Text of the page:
2. He produces the Certificate of his call to the Bar to the Registrar of the Supreme Court. See Section 7 (1) of the LPA

Exemption from Attendance of the Nigerian Law School

Under certain circumstances, a person may be entitled to either FULL or PARTIAL exemption from attending the Nigeria Law School.

The Law School programme is divided into Bar Part 1 and Bar Part 2. The Bar Part 1 program is designed for people who studied Law in other jurisdictions and are desirous of practicing in Nigeria. The aim of Bar Part 1 is to introduce the students to Nigerian Laws and Legal systems.

The Bar Part 2 program is the actual course that qualifies a Nigerian graduate of law to be admitted as a legal practitioner after passing the exams. It is a professional exam for Law Schools seeking to be admitted to the profession.

A. Partial Exemption from Bar Part I

Below are the conditions to entitle someone to be exempted from Bar Part 1

  1. If you are a graduate of Law from a Common Law jurisdiction teaching Law in a Faculty of law in Nigeria for a period of 5 years
  2. If you are a graduate of a non-common law jurisdiction who has taught law for 10 years in the Faculty of law in Nigeria and above. See Section 2(a) & (b) of the Legal Education (Consolidation) Act 1976.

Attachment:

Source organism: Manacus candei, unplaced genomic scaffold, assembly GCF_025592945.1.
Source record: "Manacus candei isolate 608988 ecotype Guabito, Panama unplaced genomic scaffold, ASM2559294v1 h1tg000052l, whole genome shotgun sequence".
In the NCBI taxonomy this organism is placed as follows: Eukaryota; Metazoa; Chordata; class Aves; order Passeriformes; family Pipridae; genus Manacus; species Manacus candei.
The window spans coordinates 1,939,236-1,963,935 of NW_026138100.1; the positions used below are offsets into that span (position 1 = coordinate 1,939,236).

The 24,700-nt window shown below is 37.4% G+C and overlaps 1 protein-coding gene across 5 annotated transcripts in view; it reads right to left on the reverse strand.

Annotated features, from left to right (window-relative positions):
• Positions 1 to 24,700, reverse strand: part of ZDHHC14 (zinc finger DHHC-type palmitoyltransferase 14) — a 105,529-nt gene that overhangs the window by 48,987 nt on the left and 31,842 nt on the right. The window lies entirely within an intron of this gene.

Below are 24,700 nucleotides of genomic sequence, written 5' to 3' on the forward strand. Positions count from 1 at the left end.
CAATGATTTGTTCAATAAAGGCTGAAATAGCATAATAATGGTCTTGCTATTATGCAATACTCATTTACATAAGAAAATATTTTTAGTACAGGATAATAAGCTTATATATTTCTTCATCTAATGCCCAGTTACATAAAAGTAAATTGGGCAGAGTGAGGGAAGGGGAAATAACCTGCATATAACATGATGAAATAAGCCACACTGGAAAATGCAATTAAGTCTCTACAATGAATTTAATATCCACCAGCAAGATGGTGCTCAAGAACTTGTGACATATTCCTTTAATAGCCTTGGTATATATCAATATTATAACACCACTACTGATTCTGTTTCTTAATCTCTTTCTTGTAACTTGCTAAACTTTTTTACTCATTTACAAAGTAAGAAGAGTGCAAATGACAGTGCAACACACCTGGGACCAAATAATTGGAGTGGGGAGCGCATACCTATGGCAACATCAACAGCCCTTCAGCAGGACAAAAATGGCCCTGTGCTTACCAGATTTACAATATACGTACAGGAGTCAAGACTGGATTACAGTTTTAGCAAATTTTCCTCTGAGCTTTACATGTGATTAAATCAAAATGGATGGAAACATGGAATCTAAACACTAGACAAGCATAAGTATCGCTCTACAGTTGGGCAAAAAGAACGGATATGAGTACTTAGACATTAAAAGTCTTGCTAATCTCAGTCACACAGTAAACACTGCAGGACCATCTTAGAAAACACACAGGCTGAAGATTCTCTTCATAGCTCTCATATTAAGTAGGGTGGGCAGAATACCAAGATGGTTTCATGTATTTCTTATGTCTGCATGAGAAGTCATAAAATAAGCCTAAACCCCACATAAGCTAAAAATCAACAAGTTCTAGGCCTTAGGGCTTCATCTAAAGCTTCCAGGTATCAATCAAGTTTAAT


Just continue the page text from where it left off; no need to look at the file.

B. Partial Exemption from Attending the Nigeria Law School

To qualify for exemption under the Bar II programme, such a person must meet the following conditions:

  1. A Nigerian citizen.
  2. Qualified to be admitted to the Nigeria Law School.
  3. But lost the opportunity to attend the Nigeria Law School for reasons beyond his control.
  4. His subjects trained are the qualifying subjects of the Nigerian Law School.
  5. He has over the years gathered enough knowledge and experience for a period not less than five (years) that it will be unreasonable to require him to attend Nigeria Law School.

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Conclusion on History of the Legal Profession in Nigeria

We this article on the History of the Legal Profession in Nigeria was helpful to you. In case you have any question to ask concerning this, kindly use the comment section below and let us know. Thanks.

You may also want to read about “Regulation of the legal profession in Nigeria